After 75 Years of Alcoholics Anonymous, It’s Time to Admit We Have a Problem

After 75 Years of Alcoholics Anonymous, It’s Time to Admit We Have a Problem

BY MAIA SZALAVITZ  in the Pacific Standard. http://www.psmag.com/navigation/books-and-culture/75-years-alcoholics-anonymous-time-admit-problem-74268/#.UvlY8xvu3WY.twitter

Above is a link to a great piece which questions how effective the 12 step recovery model used by AA is. I think it gives a fair up to date look at the situation. It mentions how it is your fault for not following the program, which is an AA idea and has links to many new publications that challenge the 12 step solution, which I now consider to be of limited use. I am glad that people are talking about this at last, and that things can hopefully change for the better. Society has moved on since the Big Book was cobbled together in 1935, but AA has chosen not to modify the program, which is treated as a religion by many of its followers and has limited appeal for many.

Here are the first few paragraphs:

“Challenging the 12-step hegemony.

For much of the past 50 years or so, voicing any serious skepticism toward Alcoholics Anonymous or any other 12-step program was sacrilege—the equivalent, in polite company, of questioning the virtue of American mothers or the patriotism of our troops. If your problem was drink, AA was the answer; if drugs, Narcotics Anonymous. And if those programs didn’t work, it was your fault: You weren’t “working the steps.” The only alternative, as the 12-step slogan has it, was “jails, institutions, or death.” By 2000, 90 percent of American addiction treatment programs employed the 12-step approach.

In any other area of medicine, if your doctor told you that the cure for your disease involved surrendering to a “higher power,” praying to have your “defects of character” lifted, and accepting your “powerlessness,” as outlined in the original 12 steps, you’d probably seek a second opinion. But, even today, if you balk at these elements of the 12-step gospel, you’ll often get accused of being “in denial.” And if you should succeed in quitting drinking without 12-step support, you might get dismissed as a “dry drunk.”

Fortunately—just in time for the implementation of the Affordable Care Act, which mandates that substance misuse be covered in a way that is equivalent to coverage for physical illnesses—a spate of new books is challenging the 12-step hegemony. Last year, the bestselling author David Sheff published Clean: Overcoming Addiction and Ending America’s Greatest Tragedy, which includes a chapter aimed at debunking the idea that AA is the only way. The author Anne Fletcher released Inside Rehab: The Surprising Truth About Addiction Treatment and How To Get Help That Works, a deeply reported exposé on the poor results and exorbitant prices of upscale rehab centers. And the journalist Gabrielle Glaser came out with Her Best Kept Secret, which illustrates, among other things, how forcing AA attendance on women makes them easy prey for sexual predators.”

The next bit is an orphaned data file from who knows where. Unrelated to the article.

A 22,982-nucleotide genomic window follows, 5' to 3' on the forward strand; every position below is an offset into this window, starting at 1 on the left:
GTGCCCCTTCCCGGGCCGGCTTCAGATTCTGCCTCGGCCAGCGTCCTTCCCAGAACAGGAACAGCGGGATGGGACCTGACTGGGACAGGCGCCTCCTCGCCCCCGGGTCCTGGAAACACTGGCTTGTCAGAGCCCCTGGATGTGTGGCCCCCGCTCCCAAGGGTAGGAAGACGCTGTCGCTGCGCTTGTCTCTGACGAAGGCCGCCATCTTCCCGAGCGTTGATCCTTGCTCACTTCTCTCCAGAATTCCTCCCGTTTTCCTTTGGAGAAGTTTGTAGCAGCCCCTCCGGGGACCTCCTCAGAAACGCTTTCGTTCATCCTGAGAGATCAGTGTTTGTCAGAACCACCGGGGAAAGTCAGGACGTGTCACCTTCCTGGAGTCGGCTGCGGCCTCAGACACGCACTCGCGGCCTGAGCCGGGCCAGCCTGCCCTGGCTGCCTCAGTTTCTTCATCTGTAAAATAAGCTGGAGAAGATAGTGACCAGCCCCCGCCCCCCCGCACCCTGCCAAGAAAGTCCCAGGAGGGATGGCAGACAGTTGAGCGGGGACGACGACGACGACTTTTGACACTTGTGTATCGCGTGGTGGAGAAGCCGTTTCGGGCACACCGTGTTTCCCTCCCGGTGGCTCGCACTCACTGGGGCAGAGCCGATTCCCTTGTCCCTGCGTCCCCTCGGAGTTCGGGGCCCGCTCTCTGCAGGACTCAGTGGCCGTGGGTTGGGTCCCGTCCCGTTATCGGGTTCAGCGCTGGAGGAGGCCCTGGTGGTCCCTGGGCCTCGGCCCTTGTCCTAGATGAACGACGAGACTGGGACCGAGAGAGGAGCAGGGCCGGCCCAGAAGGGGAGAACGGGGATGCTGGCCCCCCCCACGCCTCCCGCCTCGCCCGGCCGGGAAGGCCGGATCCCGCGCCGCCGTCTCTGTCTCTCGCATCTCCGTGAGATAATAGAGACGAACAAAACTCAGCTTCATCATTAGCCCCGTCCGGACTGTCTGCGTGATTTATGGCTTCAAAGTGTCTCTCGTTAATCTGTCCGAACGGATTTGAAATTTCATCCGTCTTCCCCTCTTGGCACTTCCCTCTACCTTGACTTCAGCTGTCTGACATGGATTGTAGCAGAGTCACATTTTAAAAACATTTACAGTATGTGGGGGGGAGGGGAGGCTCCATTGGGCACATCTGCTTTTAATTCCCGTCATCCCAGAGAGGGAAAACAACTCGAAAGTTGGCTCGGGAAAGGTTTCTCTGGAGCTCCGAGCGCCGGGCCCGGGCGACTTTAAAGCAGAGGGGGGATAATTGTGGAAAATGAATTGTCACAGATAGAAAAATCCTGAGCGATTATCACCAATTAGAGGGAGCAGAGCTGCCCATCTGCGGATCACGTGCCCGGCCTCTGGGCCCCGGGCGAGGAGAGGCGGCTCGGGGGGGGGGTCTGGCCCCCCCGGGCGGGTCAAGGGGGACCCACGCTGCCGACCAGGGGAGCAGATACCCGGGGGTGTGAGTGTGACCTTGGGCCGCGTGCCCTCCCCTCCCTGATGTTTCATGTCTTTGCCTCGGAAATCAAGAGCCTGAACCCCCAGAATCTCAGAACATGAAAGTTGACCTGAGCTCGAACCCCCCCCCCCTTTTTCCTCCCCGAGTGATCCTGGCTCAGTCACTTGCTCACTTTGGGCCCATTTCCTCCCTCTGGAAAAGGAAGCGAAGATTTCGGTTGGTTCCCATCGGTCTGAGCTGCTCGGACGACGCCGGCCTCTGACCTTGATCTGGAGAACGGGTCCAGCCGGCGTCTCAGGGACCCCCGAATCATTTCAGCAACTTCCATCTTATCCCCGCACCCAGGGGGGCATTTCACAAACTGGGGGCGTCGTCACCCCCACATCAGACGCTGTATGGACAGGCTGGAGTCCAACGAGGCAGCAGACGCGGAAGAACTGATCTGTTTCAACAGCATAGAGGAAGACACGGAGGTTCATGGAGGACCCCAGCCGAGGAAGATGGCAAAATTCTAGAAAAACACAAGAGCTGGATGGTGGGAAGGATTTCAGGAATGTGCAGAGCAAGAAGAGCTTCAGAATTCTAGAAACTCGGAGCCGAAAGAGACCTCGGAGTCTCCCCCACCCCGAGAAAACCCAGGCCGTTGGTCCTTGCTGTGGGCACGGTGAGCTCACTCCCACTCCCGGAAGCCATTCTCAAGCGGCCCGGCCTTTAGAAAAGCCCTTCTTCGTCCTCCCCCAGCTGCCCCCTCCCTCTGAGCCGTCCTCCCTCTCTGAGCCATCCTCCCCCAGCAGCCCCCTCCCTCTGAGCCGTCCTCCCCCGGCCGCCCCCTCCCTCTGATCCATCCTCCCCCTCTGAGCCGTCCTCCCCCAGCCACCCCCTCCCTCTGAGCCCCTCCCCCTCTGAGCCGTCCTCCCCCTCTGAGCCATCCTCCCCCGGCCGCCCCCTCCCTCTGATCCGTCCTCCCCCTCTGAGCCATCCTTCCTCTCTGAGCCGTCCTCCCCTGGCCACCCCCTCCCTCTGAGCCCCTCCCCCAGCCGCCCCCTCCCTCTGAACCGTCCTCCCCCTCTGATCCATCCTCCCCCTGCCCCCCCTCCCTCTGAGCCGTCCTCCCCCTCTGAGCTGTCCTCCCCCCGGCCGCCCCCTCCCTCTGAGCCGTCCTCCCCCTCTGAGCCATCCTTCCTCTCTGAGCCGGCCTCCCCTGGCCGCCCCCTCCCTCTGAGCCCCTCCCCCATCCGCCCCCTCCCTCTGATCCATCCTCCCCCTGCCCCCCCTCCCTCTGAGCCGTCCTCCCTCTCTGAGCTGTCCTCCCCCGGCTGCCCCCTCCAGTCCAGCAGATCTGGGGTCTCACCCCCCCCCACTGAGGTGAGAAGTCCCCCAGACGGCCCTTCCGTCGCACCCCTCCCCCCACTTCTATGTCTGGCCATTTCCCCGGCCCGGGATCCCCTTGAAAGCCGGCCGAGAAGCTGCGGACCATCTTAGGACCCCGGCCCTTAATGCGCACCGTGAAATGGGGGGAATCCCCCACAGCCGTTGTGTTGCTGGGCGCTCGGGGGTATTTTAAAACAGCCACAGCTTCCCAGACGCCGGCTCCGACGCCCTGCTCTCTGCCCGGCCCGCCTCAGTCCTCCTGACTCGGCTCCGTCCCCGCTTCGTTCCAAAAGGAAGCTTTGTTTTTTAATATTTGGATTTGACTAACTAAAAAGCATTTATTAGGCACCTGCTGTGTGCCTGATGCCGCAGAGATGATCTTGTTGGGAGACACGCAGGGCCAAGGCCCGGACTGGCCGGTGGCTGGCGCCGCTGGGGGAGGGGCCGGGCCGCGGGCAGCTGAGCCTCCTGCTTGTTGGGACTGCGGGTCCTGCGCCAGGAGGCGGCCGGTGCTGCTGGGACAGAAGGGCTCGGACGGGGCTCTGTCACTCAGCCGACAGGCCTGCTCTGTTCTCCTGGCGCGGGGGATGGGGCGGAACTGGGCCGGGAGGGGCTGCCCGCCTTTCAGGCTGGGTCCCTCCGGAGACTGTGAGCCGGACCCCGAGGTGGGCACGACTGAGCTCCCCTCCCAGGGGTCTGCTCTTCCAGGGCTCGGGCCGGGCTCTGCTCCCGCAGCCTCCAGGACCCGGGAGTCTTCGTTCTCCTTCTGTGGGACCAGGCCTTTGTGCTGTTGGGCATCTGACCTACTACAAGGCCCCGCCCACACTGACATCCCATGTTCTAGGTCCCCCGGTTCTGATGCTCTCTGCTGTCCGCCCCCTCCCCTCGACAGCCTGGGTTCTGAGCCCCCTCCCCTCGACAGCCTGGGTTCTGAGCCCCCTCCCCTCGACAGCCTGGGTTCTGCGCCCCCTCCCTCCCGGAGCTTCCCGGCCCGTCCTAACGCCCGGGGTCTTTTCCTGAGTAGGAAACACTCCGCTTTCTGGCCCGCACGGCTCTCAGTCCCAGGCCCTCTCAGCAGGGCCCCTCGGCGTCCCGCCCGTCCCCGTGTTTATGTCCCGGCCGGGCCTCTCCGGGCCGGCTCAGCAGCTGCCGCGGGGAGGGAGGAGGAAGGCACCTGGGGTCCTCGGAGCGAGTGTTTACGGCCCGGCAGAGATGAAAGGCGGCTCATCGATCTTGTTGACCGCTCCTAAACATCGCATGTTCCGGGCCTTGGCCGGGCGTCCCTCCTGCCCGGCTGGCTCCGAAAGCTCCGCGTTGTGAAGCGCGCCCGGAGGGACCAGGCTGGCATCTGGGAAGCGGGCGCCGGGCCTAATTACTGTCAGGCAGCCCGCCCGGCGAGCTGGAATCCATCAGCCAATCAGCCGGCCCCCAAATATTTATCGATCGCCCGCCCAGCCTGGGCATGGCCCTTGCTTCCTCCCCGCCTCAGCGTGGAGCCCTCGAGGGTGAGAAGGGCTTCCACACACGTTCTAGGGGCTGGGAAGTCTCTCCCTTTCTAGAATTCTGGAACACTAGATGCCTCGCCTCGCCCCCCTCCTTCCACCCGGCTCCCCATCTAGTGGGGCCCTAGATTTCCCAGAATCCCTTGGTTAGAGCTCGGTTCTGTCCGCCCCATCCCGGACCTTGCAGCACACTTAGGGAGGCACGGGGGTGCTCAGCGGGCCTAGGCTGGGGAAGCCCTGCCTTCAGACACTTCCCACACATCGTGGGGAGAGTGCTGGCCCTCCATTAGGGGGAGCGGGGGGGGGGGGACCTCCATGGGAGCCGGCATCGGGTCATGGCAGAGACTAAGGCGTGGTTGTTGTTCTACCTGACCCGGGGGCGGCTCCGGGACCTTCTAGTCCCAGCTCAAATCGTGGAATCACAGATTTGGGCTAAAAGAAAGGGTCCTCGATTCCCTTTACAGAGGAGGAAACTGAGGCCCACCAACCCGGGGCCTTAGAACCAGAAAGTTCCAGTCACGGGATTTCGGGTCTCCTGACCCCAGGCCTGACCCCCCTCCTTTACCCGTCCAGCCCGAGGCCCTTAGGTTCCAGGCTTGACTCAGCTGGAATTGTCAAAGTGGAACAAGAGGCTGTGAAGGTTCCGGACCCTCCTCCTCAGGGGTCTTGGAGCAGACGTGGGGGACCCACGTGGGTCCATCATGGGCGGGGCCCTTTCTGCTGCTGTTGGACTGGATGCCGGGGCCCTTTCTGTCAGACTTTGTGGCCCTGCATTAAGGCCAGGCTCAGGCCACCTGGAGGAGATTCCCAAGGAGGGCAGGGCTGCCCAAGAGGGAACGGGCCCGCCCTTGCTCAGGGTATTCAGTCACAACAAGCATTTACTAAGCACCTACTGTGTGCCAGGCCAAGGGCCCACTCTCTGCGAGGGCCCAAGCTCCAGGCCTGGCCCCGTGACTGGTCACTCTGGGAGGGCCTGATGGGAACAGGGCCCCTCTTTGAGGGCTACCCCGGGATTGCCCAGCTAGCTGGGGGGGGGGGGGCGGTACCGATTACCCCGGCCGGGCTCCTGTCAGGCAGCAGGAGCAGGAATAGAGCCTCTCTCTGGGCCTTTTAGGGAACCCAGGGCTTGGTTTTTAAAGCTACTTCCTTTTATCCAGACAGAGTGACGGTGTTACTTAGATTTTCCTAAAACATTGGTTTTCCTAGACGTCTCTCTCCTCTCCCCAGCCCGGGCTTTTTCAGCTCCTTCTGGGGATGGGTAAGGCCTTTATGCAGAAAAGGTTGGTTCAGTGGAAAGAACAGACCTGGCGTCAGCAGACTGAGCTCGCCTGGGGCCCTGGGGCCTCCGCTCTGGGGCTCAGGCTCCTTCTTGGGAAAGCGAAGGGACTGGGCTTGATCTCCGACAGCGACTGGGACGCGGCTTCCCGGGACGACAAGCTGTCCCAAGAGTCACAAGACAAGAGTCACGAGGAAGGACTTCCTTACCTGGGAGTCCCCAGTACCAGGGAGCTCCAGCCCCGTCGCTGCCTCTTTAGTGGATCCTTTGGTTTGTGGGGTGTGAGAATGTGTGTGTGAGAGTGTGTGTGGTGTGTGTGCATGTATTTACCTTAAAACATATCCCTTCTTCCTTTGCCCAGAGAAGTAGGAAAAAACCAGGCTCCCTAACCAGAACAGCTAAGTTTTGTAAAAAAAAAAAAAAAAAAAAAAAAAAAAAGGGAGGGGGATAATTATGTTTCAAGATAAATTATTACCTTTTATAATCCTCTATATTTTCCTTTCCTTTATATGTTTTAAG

The problem of substance abuse is not going away and methods of dealing with the victims do need to be modified. The 12 step world can offer some friendship and support which many have found helped, but it also can cause conflicts with a member’s core beliefs, and it’s one size fits all solution has a very poor success rate compared to other methods.

Here is a link to my leave AA section https://www.recoveringfromrecovery.com/leave-aa/

and my AA critical section https://www.recoveringfromrecovery.com/category/aa-critical/

 

 

SHARE IT:

Commenting area

  1. hi. I read this article. I thought the beginning was really great. I hope to have her on my show. Thank you for your work! It was so fun meeting you in LA when you were there with your wife and family.

  2. It was great to meet you as well. I should be back in September, if not before.

  3. Barbara Hickson Fellers May 9, 2015 at 9:41 pm · · Reply

    Well done! My husband has a severe anxiety disorder and depression resulting from an abusive childhood. He has been in AA and sober for almost 30 years but has never gotten treatment for his mental illnesses. Recently, he chose to divorce me rather than seek treatment. His anxiety symptoms were described by his sponsor and peers as “selfish, self-focused and indulgent.” His sponsor was our best man at our wedding. When I found out my husband was divorcing me, I tried reaching out to the sponsor for help with my husband and/or marriage. The man would not return my calls or emails. I believe my husband’s blind devotion to AA made him choose The Fellowship over our marriage and exacerbated his anxiety and depression. Thank you for promoting mental health after sobriety.

    • Hi Barbara, sorry to read about what happened. This does seem to be a fairly common situation in AA these days. many sponsors have blind faith in the programme and really do think it can solve anything. It often stops people seeking other types of treatment that could really help them. My own sponsor was pretty anti medication, he did not go as far as some and say stop taking it, but would not go to a meeting if a speaker had said they had used antidepressants. These ideas are based on 1930’s medication and not on what is available today. Many people do well after some CBT treatment etc after they have got some sober time.
      I do hope you manage to move on and put this behind you. Best wishes Mike

Leave a Reply

You can use these tags: <a href="" title=""> <abbr title=""> <acronym title=""> <b> <blockquote cite=""> <cite> <code> <del datetime=""> <em> <i> <q cite=""> <strike> <strong>